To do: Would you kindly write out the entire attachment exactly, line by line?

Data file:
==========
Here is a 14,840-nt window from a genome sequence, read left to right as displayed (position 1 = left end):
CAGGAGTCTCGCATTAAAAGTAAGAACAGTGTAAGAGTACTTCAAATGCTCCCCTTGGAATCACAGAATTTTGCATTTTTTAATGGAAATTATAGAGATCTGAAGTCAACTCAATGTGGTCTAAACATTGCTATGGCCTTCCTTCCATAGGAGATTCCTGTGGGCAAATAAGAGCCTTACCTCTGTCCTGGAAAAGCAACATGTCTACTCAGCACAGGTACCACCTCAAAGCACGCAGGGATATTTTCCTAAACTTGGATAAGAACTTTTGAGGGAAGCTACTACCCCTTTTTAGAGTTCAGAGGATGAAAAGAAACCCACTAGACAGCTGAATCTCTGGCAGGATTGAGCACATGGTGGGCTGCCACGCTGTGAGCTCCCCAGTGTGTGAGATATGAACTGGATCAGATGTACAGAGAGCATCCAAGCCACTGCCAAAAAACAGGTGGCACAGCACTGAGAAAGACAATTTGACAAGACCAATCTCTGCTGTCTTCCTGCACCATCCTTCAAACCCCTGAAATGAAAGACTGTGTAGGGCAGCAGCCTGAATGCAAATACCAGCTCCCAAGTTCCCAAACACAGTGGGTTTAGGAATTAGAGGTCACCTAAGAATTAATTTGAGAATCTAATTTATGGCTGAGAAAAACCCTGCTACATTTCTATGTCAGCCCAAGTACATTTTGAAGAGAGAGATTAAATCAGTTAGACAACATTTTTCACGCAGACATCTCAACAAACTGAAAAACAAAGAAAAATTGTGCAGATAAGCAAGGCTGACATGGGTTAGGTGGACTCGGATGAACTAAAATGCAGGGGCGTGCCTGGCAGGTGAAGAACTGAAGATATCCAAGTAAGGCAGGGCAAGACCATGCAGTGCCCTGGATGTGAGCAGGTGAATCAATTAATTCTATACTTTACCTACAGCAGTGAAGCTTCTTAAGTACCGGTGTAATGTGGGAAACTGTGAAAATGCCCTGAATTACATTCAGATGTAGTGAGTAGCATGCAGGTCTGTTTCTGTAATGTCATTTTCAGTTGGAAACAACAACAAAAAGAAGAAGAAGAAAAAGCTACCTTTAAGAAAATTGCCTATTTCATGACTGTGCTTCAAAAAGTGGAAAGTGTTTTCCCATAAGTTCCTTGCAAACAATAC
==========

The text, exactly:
Here is a 14,840-nt window from a genome sequence, read left to right as displayed (position 1 = left end):
CAGGAGTCTCGCATTAAAAGTAAGAACAGTGTAAGAGTACTTCAAATGCTCCCCTTGGAATCACAGAATTTTGCATTTTTTAATGGAAATTATAGAGATCTGAAGTCAACTCAATGTGGTCTAAACATTGCTATGGCCTTCCTTCCATAGGAGATTCCTGTGGGCAAATAAGAGCCTTACCTCTGTCCTGGAAAAGCAACATGTCTACTCAGCACAGGTACCACCTCAAAGCACGCAGGGATATTTTCCTAAACTTGGATAAGAACTTTTGAGGGAAGCTACTACCCCTTTTTAGAGTTCAGAGGATGAAAAGAAACCCACTAGACAGCTGAATCTCTGGCAGGATTGAGCACATGGTGGGCTGCCACGCTGTGAGCTCCCCAGTGTGTGAGATATGAACTGGATCAGATGTACAGAGAGCATCCAAGCCACTGCCAAAAAACAGGTGGCACAGCACTGAGAAAGACAATTTGACAAGACCAATCTCTGCTGTCTTCCTGCACCATCCTTCAAACCCCTGAAATGAAAGACTGTGTAGGGCAGCAGCCTGAATGCAAATACCAGCTCCCAAGTTCCCAAACACAGTGGGTTTAGGAATTAGAGGTCACCTAAGAATTAATTTGAGAATCTAATTTATGGCTGAGAAAAACCCTGCTACATTTCTATGTCAGCCCAAGTACATTTTGAAGAGAGAGATTAAATCAGTTAGACAACATTTTTCACGCAGACATCTCAACAAACTGAAAAACAAAGAAAAATTGTGCAGATAAGCAAGGCTGACATGGGTTAGGTGGACTCGGATGAACTAAAATGCAGGGGCGTGCCTGGCAGGTGAAGAACTGAAGATATCCAAGTAAGGCAGGGCAAGACCATGCAGTGCCCTGGATGTGAGCAGGTGAATCAATTAATTCTATACTTTACCTACAGCAGTGAAGCTTCTTAAGTACCGGTGTAATGTGGGAAACTGTGAAAATGCCCTGAATTACATTCAGATGTAGTGAGTAGCATGCAGGTCTGTTTCTGTAATGTCATTTTCAGTTGGAAACAACAACAAAAAGAAGAAGAAGAAAAAGCTACCTTTAAGAAAATTGCCTATTTCATGACTGTGCTTCAAAAAGTGGAAAGTGTTTTCCCATAAGTTCCTTGCAAACAATAC